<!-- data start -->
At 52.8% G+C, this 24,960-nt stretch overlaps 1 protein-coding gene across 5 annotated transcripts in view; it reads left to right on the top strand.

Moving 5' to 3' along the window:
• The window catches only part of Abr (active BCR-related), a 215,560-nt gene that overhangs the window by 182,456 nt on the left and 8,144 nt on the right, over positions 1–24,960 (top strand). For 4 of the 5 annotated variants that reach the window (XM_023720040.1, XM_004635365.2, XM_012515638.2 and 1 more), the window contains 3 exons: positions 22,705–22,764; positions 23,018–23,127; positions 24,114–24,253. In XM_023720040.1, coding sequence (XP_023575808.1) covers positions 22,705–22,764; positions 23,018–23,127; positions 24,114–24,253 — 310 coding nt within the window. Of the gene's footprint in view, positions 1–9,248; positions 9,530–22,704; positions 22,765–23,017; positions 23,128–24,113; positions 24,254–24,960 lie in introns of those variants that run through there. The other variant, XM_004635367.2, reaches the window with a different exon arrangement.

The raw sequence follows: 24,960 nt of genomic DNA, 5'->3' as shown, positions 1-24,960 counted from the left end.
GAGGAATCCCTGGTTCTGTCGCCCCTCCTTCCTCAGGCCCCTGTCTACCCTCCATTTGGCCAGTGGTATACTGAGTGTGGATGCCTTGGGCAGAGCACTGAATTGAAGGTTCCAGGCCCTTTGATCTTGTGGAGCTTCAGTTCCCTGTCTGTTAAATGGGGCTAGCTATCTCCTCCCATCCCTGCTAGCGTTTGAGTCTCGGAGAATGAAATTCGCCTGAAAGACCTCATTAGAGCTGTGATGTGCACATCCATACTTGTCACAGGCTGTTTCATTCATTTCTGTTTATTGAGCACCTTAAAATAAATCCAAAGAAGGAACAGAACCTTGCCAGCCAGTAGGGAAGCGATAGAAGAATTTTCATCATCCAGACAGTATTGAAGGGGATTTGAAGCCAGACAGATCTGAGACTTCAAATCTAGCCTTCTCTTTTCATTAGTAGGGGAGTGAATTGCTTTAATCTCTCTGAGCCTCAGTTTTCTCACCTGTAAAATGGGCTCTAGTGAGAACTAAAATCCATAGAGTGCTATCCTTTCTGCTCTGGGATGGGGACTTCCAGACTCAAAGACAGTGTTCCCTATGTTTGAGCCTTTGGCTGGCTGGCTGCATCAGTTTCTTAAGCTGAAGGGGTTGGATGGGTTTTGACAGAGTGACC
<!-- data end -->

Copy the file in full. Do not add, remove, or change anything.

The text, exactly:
At 52.8% G+C, this 24,960-nt stretch overlaps 1 protein-coding gene across 5 annotated transcripts in view; it reads left to right on the top strand.

Moving 5' to 3' along the window:
• The window catches only part of Abr (active BCR-related), a 215,560-nt gene that overhangs the window by 182,456 nt on the left and 8,144 nt on the right, over positions 1–24,960 (top strand). For 4 of the 5 annotated variants that reach the window (XM_023720040.1, XM_004635365.2, XM_012515638.2 and 1 more), the window contains 3 exons: positions 22,705–22,764; positions 23,018–23,127; positions 24,114–24,253. In XM_023720040.1, coding sequence (XP_023575808.1) covers positions 22,705–22,764; positions 23,018–23,127; positions 24,114–24,253 — 310 coding nt within the window. Of the gene's footprint in view, positions 1–9,248; positions 9,530–22,704; positions 22,765–23,017; positions 23,128–24,113; positions 24,254–24,960 lie in introns of those variants that run through there. The other variant, XM_004635367.2, reaches the window with a different exon arrangement.

The raw sequence follows: 24,960 nt of genomic DNA, 5'->3' as shown, positions 1-24,960 counted from the left end.
GAGGAATCCCTGGTTCTGTCGCCCCTCCTTCCTCAGGCCCCTGTCTACCCTCCATTTGGCCAGTGGTATACTGAGTGTGGATGCCTTGGGCAGAGCACTGAATTGAAGGTTCCAGGCCCTTTGATCTTGTGGAGCTTCAGTTCCCTGTCTGTTAAATGGGGCTAGCTATCTCCTCCCATCCCTGCTAGCGTTTGAGTCTCGGAGAATGAAATTCGCCTGAAAGACCTCATTAGAGCTGTGATGTGCACATCCATACTTGTCACAGGCTGTTTCATTCATTTCTGTTTATTGAGCACCTTAAAATAAATCCAAAGAAGGAACAGAACCTTGCCAGCCAGTAGGGAAGCGATAGAAGAATTTTCATCATCCAGACAGTATTGAAGGGGATTTGAAGCCAGACAGATCTGAGACTTCAAATCTAGCCTTCTCTTTTCATTAGTAGGGGAGTGAATTGCTTTAATCTCTCTGAGCCTCAGTTTTCTCACCTGTAAAATGGGCTCTAGTGAGAACTAAAATCCATAGAGTGCTATCCTTTCTGCTCTGGGATGGGGACTTCCAGACTCAAAGACAGTGTTCCCTATGTTTGAGCCTTTGGCTGGCTGGCTGCATCAGTTTCTTAAGCTGAAGGGGTTGGATGGGTTTTGACAGAGTGACC